It’s no great surprise, perhaps, that Google’s Android is taking tablet share from Apple, but new figures suggest the rate of catch-up has accelerated this year.
A 1000-odd user survey recently carried out the US statistics gatherer the Pew Research Centre and The Economist which focused on US tablet ownership during the three weeks from 16 July found that Apple’s share of the market in the States had fallen from 81 per cent in the year-ago period to 52 per cent.
Android had not only grabbed share from Apple, but it has effectively squeezed out tablets based on other platforms. In 2011, 15 per cent of US tablet owners possessed a Android device - now it is 48 per cent.
That assumes that you count Amazon’s tablets as Android devices. They’re based on the Google OS, of course, but since it remains buried under the online retailer’s own UI, it could be argued that the Kindle Fire is not a true Android machine. In that case, it accounted for 21 per cent of the US tablet market, and Android proper 27 per cent, which is still an impressive rise from the 15 per cent figure, which comes from a time before the Fire had been released.
Behind the Kindle Fire, the next most popular Android tablet is the Samsung Galaxy family, members of which are in the hands of eight per cent of US tablet owners.
Most past market analyses have suggested Android won’t come close to matching Apple’s tablet market share until 2015 or 2016. Forecasts like these are a reaction to earlier predictions that Android would rush past Apple very quickly, as it has in the smartphone business. But this did not come to pass, prompting a more pro-Apple rethink on the part of most analysts.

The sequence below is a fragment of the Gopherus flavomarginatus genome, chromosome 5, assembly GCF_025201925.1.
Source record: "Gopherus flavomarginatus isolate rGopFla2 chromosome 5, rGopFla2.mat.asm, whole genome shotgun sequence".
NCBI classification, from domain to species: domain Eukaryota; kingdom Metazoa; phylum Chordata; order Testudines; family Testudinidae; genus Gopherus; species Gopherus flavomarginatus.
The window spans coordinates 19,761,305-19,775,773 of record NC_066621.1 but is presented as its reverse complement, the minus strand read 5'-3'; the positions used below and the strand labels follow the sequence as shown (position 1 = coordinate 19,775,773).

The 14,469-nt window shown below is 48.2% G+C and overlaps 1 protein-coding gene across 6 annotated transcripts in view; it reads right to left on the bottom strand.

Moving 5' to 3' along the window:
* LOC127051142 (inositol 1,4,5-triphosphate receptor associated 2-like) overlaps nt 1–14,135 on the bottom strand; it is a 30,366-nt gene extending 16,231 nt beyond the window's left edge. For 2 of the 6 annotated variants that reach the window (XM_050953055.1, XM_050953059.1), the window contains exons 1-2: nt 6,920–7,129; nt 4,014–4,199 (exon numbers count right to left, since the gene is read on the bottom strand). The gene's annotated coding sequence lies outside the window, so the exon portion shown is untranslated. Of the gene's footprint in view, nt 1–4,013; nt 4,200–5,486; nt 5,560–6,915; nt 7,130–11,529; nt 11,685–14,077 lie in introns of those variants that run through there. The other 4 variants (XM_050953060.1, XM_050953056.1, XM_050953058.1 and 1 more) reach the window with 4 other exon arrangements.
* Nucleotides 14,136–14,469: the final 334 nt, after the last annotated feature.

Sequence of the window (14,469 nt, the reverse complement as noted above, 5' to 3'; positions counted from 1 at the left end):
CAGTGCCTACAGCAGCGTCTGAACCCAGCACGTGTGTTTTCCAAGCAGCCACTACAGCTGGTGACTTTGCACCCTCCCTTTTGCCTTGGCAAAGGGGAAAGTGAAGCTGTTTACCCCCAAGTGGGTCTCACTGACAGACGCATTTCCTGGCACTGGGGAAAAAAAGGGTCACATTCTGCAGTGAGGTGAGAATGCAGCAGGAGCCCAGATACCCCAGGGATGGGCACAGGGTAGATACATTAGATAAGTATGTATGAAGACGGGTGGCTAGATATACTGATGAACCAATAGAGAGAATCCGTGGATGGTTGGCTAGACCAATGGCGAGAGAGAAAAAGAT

The elephant in the room now is Windows 8, which may eat into Apple’s share and Google’s too, or may simply prove too expensive and fall flat outside of big business. Windows 8’s greater spread, touching not just the content viewer tablet category - notable examples include the Galaxy Tab series, the iPad, the Nexus 7 and the Kindle Fire line - but also laptops that can convert into tablets - the modern answer to the old-style Tablet PC, in other words.
Should these two groups be counted as one? From a usage model standpoint, perhaps not. But if fans are happy to claim Apple has a huge share of the personal computer market on the back if the iPad, why not grant Microsoft the same right to mix media tablet and productivity device numbers? ®